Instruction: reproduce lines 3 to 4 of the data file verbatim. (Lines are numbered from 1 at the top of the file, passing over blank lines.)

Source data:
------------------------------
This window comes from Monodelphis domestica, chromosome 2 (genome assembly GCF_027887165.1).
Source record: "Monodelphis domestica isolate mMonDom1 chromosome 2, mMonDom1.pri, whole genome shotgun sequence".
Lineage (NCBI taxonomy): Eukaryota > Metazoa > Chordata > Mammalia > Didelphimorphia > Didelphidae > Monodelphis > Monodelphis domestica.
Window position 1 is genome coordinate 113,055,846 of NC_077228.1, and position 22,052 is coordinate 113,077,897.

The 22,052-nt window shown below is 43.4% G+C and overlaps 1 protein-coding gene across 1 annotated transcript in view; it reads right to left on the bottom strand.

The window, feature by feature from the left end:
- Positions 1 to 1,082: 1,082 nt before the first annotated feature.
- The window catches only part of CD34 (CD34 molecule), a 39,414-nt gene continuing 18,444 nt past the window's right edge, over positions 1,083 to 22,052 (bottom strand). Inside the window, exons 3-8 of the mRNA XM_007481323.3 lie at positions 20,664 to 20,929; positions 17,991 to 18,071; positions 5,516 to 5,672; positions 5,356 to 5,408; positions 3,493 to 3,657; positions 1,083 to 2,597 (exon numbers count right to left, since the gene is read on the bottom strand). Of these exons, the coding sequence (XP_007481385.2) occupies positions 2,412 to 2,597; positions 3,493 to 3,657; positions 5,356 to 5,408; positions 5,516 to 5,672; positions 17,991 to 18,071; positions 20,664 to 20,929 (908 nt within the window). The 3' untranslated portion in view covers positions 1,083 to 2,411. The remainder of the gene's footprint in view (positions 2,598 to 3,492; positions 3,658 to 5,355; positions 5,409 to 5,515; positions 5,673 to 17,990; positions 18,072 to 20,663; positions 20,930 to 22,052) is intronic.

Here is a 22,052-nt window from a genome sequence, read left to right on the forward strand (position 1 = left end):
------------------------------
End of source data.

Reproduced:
Lineage (NCBI taxonomy): Eukaryota > Metazoa > Chordata > Mammalia > Didelphimorphia > Didelphidae > Monodelphis > Monodelphis domestica.
Window position 1 is genome coordinate 113,055,846 of NC_077228.1, and position 22,052 is coordinate 113,077,897.